The calendar for the budget meetings for 2011 and 2012 was approved.
The board also approved PTA fundraiser, disposal of old and obsolete equipment, additional payments to the staff, appointment of clinic teacher, appointment of teacher mentor, appointment of E-Rate authorization with BOCES.
Also approved were donations to Hillside Grade School from Target entitled “Taking Charge of Education.” Further, the board approved the Elks National Dictionary Project for the 3 third-graders.
Membership in the New York State School Boards Association was also approved as well as the Custodial Stipulation of Agreement and the Nurses Agreement.
Trustee Patricia Rudd asked Assistant Superintendent for Business Michael Frank how will the district handle paying the County Guaranty that has been shifted to the school districts in the recently passed Nassau County Executive Edward Mangano’s budget.
Frank said that it will definitely have an impact on the school budget and they are planning now how they will handle having to pay all those monies out of the school budget.
Rudd wanted to know if it would have an impact on the Project to Save Money for the repair of buildings.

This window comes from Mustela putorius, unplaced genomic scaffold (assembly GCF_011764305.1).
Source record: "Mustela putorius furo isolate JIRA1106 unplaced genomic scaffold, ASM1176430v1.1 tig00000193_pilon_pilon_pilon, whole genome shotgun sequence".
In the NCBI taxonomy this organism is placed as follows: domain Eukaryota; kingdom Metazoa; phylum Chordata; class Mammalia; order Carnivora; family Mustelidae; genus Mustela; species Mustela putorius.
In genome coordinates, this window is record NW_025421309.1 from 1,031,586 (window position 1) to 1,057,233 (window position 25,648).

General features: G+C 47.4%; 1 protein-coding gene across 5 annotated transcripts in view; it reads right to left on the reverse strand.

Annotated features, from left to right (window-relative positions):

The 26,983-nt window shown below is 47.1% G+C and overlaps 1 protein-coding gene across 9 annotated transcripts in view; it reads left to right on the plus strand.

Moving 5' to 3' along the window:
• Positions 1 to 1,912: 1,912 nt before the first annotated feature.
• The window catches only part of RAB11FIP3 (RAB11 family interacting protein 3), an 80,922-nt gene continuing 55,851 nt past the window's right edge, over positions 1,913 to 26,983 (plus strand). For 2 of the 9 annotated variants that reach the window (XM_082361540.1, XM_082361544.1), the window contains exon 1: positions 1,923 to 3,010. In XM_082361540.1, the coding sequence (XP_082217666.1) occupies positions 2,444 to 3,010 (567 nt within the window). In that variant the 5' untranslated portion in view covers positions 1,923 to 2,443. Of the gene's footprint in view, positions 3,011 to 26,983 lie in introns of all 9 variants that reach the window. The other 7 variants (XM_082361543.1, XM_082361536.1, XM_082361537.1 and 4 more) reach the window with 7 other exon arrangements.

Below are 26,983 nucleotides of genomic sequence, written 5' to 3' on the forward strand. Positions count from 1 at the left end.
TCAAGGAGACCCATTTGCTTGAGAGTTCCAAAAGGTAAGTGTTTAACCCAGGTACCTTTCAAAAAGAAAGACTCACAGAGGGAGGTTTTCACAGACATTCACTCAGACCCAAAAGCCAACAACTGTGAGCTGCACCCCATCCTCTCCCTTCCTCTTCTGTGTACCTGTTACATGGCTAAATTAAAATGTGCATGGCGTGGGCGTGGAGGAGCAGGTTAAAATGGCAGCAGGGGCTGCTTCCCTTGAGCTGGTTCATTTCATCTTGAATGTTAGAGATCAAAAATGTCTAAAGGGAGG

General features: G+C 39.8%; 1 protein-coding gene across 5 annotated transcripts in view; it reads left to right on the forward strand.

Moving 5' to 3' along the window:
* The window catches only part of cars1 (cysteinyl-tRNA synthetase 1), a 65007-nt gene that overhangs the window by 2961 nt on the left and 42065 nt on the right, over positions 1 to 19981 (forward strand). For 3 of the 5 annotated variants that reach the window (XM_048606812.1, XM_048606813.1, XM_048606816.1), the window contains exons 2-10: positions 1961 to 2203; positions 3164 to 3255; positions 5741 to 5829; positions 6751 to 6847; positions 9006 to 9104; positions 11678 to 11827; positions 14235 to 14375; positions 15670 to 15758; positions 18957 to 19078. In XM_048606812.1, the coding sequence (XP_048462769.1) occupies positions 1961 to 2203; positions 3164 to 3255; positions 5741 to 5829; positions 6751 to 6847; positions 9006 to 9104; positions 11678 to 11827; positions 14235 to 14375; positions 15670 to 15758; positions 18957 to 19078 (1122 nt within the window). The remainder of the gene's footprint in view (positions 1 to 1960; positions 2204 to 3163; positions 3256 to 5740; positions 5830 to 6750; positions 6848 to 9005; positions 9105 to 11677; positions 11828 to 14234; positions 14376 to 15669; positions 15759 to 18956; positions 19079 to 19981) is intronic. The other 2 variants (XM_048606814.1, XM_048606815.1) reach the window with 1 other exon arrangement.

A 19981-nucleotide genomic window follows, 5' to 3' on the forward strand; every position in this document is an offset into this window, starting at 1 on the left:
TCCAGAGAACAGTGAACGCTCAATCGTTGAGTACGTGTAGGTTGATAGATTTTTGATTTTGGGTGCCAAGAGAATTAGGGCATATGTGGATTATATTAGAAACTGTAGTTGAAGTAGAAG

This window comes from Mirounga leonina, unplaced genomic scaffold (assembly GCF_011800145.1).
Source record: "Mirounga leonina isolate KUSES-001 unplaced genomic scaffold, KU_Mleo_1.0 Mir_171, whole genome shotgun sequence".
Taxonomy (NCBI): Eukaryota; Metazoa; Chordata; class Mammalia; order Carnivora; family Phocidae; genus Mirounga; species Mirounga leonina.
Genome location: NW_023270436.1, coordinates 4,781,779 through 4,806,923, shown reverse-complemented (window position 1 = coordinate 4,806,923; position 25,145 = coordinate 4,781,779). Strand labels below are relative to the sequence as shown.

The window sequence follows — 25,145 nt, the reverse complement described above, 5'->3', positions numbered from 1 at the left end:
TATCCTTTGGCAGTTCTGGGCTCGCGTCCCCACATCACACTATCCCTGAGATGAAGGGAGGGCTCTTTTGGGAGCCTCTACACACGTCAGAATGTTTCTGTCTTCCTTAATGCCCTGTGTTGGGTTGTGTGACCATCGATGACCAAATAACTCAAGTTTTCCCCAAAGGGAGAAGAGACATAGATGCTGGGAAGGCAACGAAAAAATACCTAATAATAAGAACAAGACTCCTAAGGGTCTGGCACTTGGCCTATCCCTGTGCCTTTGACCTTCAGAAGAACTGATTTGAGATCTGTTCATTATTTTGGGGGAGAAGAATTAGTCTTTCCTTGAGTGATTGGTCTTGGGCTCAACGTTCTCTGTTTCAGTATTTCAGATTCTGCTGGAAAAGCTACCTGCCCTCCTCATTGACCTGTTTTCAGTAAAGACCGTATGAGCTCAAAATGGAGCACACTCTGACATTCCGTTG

Frank said it definitely would have an impact, but since the program will not kick-in for a few years, the district has time to decide what it is going to do to meet the obligation.
A parent from Notre Dame came to the microphone and wanted to know why Notre Dame Students were not included in an accelerated Math Enrichment Program. He said the program was run at the school; and asked why were Notre Dame students excluded from the program when they were included in the accelerated Odyssey program.
The Illustrated spoke to Superintendent Robert Katulak who explained that the program is a program setup by specific teachers and is not a gifted program but rather a differentiated program within the general school system. The math program that is available to all the students in the district is the Odyssey program and that is specifically geared for gifted students.
The meeting ended and the next meeting is scheduled for Dec. 13 at 8 p.m. at the Manor Oaks School, 1950 Hillside Avenue, New Hyde Park.